A few years ago, I went to a rain garden workshop with my dad. The workshop gave us a broad overview of how rain gardens can help reduce runoff and improve local water quality.
They also touched on how to create a rain garden, and different design and location options. In case you haven’t heard of rain gardens before; basically, they are designed to capture and absorb rain water.
Water is directed into the rain garden, and soaks into the soil rather than running off into the streets; keeping dirt, fertilizers and yard debris out of our local waterways. Rain gardens help improve water quality because the water is filtered naturally as it’s absorbed into the ground.
In Minnesota, we have many beautiful lakes, rivers and other waterways, and runoff is a big problem. I live in the Minnesota River Valley, and all of our runoff goes straight into the river.
So of course, after the workshop I was really excited and wanted to put a rain garden in my yard. However, I felt a bit frustrated because I didn’t know how to identify a good spot to put one.
|Raging mini-river during downpour|
Every time we get a heavy rainfall, the water flows between our houses like raging mini-rivers.
The middle of the backyard turns into a swamp, and areas of mulch and dirt in my front gardens wash away.
I clearly need a rain garden on my property… but again, where to put it.
During a storm last summer, I paid close attention to how the water flows through our yard, and where it comes from. As I watched these mini-rivers flow between our houses, it gave me a good idea of spots I could put a rain garden, and I had one particular spot in mind.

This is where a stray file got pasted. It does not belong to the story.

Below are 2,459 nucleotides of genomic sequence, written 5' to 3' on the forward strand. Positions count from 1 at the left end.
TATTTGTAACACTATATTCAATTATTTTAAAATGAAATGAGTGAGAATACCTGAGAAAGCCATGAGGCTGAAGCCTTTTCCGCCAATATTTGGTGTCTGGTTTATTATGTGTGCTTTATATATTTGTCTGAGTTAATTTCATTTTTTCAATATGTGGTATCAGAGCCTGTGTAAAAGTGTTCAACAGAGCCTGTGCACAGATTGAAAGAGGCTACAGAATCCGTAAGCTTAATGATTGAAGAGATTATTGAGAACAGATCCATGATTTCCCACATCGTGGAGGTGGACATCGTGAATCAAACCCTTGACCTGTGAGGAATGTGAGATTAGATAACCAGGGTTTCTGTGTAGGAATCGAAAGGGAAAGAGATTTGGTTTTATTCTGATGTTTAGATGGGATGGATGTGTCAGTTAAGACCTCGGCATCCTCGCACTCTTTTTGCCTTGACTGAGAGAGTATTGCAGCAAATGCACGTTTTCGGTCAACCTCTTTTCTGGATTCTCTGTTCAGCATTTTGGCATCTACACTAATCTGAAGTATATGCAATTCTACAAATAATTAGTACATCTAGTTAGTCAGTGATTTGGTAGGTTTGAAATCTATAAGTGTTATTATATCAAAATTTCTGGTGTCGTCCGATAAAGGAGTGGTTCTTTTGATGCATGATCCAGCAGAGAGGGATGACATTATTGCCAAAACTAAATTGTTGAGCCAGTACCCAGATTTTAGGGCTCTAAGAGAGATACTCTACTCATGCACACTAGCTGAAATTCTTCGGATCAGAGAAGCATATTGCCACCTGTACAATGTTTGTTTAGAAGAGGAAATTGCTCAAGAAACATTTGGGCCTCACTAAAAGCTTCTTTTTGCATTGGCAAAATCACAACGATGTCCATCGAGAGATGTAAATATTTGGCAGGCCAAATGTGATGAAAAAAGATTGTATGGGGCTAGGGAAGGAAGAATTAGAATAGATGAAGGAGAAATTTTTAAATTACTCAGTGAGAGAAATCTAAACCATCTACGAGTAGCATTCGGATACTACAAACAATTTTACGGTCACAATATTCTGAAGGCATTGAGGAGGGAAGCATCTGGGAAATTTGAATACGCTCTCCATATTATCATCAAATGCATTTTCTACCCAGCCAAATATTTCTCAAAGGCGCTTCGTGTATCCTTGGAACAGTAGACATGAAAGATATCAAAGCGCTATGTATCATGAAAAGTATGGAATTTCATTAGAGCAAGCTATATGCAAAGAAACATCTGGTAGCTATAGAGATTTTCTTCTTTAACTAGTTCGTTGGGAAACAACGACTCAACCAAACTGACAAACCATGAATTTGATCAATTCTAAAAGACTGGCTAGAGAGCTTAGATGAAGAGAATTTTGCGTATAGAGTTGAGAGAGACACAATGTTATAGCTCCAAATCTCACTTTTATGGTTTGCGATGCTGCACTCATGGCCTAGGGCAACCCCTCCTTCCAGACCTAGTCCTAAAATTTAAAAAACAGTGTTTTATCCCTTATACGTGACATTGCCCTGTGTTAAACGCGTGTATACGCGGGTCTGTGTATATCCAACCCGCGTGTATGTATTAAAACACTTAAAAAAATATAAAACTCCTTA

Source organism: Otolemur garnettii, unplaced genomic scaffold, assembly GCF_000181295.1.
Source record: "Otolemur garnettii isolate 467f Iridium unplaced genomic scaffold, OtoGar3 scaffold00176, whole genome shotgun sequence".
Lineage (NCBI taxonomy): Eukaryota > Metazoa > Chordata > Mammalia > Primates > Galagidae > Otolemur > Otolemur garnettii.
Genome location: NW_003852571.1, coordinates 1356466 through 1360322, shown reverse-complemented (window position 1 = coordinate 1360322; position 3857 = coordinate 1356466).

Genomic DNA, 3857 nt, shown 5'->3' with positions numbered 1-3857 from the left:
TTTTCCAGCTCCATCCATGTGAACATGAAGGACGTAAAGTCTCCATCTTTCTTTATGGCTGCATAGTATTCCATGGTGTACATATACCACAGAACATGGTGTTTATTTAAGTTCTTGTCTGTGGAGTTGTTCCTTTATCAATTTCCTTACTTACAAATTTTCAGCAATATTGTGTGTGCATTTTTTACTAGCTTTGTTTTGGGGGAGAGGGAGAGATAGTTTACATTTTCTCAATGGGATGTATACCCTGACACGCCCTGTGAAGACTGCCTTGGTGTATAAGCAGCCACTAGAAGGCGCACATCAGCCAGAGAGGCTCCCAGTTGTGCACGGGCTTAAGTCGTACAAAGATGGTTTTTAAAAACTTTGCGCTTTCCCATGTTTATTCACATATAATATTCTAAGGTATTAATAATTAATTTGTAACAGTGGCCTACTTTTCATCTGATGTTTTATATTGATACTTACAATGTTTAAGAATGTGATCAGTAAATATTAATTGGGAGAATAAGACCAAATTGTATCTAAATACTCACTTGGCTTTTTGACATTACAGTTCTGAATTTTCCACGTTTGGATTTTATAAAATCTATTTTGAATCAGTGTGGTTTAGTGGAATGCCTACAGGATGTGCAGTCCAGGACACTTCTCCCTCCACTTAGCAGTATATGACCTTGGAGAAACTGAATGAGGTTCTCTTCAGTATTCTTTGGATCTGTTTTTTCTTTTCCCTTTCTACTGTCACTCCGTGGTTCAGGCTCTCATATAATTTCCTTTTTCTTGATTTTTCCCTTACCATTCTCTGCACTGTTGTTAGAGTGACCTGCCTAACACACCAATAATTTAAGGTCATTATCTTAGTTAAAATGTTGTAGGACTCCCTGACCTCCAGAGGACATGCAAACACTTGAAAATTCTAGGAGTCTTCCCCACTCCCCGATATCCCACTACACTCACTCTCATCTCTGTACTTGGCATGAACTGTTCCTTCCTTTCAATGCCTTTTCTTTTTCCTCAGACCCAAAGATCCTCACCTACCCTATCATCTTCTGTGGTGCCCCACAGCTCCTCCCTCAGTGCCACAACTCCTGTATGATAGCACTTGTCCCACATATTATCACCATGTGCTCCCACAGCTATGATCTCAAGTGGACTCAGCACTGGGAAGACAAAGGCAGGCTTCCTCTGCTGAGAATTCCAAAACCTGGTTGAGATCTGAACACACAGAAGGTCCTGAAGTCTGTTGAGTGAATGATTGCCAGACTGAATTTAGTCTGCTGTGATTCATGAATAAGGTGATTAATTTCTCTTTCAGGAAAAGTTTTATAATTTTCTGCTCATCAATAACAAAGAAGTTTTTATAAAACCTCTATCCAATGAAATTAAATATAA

I planned to do install a rain garden last year but alas, there were too many things on my plate. Also, I was nervous to build it because I couldn’t visualize exactly what to do. Well, it turns out I’m lucky I waited.
|Swampy backyard (bad photo, taken through a screen)|
This spring, I found out my city offers a program that helps residents design and plan their rain garden. They even offer up to $500 in grant money to help pay for the project. Woohoo! That’s all the inspiration I need.
So off to another workshop I went, with follow up design sessions this time. They had professional designers in the sessions to help figure out where to put the rain garden and help design it. I came out of the design sessions with the location and size of the rain garden, as well as the start of a design plan. I’m glad I waited; the location I had in mind last year would not have worked well.
|Location for rain garden|
Before we start digging (hubby will be helping with this project), they will come out and stake everything and tell us exactly what we need to do. Then, before we start planting, they will come out and make sure we did everything right. It doesn’t get much easier than that.
The next steps are to come up with my plant list and finish my design (when I’m finished, I will share). Then in a few weeks, the designers will come out to stake, and we can start digging. I can’t wait!
I feel confident that installing this rain garden will work wonders in my swampy backyard, slow down the mini-rivers, and help keep the runoff from flowing to the street and into the Minnesota river.
I will definitely keep you posted on the progress of my rain garden. Anyone have experience installing a rain garden, any advice?
|The spot for my rain garden is at the top of this picture|
Follow my progress:
1. June 30, 2012 – Rain Garden Plan Complete
2. June 5th, 2012 – Building The Rain Garden
3. July 16th, 2012 – Rain Garden DONE!
4. June 12th, 2013 – Rain Garden Update – one year later